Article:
Hundreds of calls have already been made to the independent helpline set up to support child and adult victims of abuse in schools to make disclosures of current or non-recent disclosures of abuse.
The helpline, run by the NSPCC, was commissioned by the Department for Education after the Everyone’s Invited website set up for victims to anonymously post their experiences of sexual abuse gained more than 11,000 posts, some from children as young as nine.
At the same time as the helpline was commissioned, Ofsted was asked to carry out a review of safeguarding policies in schools to look at the extent and the severity of the issue and ensure schools have appropriate processes in place to allow pupils to report concerns freely, knowing these will be taken seriously and dealt with swiftly and appropriately.
Kam Thandi, NSPCC Helpline Head, said: “It is absolutely vital that people feel comfortable to raise concerns about child abuse and harassment, including children themselves, and we thank everyone so far who has found the courage to contact the helpline.
“Through these calls we have been able to provide much needed support, advice and, where necessary, to refer the information onto police and local authorities for further action.
“We have also heard about the devastating impact this abuse can have later in life if it’s not addressed and have been able to share our experience and expertise to help with the recovery process,” she added.
There have already been 353 calls made to the helpline since it became operational in April. From those calls, helpline staff have made 65 referrals to external agencies like the police or social services.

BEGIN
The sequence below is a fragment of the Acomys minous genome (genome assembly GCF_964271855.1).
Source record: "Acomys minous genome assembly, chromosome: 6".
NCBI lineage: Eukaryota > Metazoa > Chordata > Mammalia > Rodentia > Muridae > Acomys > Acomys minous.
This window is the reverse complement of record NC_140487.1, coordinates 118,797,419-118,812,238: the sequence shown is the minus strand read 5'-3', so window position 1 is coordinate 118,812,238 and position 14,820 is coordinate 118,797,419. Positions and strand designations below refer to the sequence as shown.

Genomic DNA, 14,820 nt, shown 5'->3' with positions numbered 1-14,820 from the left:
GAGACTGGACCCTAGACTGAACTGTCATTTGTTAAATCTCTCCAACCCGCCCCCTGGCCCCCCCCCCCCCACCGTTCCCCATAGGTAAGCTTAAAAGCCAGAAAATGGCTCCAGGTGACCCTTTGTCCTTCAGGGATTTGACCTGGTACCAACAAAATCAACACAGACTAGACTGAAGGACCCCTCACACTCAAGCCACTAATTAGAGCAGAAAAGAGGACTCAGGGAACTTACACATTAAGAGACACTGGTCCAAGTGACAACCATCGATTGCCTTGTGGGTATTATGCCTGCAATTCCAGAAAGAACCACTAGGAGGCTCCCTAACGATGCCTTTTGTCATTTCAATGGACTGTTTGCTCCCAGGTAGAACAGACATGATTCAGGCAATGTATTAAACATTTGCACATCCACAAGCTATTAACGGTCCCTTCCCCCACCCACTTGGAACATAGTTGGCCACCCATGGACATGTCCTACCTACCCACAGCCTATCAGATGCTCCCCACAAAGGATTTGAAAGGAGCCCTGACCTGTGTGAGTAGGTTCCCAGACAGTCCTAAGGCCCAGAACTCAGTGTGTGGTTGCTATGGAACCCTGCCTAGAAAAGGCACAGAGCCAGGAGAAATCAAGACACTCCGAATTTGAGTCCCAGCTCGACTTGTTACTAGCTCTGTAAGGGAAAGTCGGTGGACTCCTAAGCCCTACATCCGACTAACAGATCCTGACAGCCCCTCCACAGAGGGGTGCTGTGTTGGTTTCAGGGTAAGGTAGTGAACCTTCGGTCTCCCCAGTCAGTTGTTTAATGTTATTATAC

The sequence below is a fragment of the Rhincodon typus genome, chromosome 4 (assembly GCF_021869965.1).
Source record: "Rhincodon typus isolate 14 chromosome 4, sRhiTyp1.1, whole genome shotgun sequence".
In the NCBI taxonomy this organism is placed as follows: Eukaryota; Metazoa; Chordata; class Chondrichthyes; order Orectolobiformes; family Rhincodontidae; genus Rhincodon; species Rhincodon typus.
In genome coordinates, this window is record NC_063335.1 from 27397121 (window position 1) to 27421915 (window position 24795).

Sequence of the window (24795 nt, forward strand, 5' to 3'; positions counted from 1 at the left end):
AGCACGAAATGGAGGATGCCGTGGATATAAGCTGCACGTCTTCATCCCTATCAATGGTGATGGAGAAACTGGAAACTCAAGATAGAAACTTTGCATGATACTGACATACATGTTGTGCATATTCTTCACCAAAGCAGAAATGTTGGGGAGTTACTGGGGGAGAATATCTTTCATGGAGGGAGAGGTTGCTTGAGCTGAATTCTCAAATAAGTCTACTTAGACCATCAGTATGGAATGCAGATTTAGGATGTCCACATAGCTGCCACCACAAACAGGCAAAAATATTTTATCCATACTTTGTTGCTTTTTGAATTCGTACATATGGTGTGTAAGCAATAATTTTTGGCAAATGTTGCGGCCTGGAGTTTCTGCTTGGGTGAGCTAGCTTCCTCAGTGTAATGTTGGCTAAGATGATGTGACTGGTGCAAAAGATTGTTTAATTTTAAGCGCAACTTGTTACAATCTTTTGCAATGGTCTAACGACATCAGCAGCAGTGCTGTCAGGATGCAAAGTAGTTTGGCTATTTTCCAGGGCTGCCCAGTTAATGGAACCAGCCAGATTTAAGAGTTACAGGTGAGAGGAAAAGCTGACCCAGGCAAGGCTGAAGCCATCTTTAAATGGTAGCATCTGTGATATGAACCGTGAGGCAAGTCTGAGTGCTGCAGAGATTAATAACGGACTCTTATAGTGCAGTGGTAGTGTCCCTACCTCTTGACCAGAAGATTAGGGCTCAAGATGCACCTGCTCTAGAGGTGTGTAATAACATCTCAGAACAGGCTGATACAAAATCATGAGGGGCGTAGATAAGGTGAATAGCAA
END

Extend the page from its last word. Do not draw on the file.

Of those calls where information about the caller was known - more than half were adults or children who had experienced child sexual abuse or harassment and most were female. The majority of cases where referrals were made involved secondary school aged children or young adults.
Around one third of all child sexual abuse is carried out by their peers, according to estimates. Young people can be left feeling angry, upset and confused following sexual assault by classmates. Many children experience shame and guilt, often blaming themselves and the impact can last into adulthood.
Sexual abuse and exploitation is the most common issue reported to the NSPCC’s helpline. Incidents range from pupils looking up their classmates’ skirts to sharing images of sex and rape. Parents have also contacted the helpline with concerns that safeguarding incidents have not been appropriately handled in schools.
The helpline is for children and young people who have experienced abuse at school, and for worried adults and professionals that need support and guidance, whether the abuse is happening now or it happened in the past.
One parent of a 14-year-old girl told the helpline: “Just this week we received a visit from a police officer who told us they were investigating an incident of up-skirting by a male pupil at my daughter’s school.
“We were told that a teacher had been searching this boy’s phone for something unrelated and discovered several pictures of up-skirting of different girls and the only girl that could be identified was my daughter.
“As you can imagine, this came as a huge shock to us. We have no idea who the boy is or if the images have been shared anywhere,” the parent added.
Education Secretary Gavin Williamson said: “I want all victims of abuse to be supported and feel confident to report any allegations. That is exactly why we set up this additional specialist NSPCC helpline - so there is a dedicated route for raising concerns or reporting an incident which may require appropriate action from authorities.
“Ofsted is also undertaking a review into safeguarding measures in schools and colleges which will be published shortly,” he concluded.
Report Abuse on 0800 136 663 or email email@example.com.
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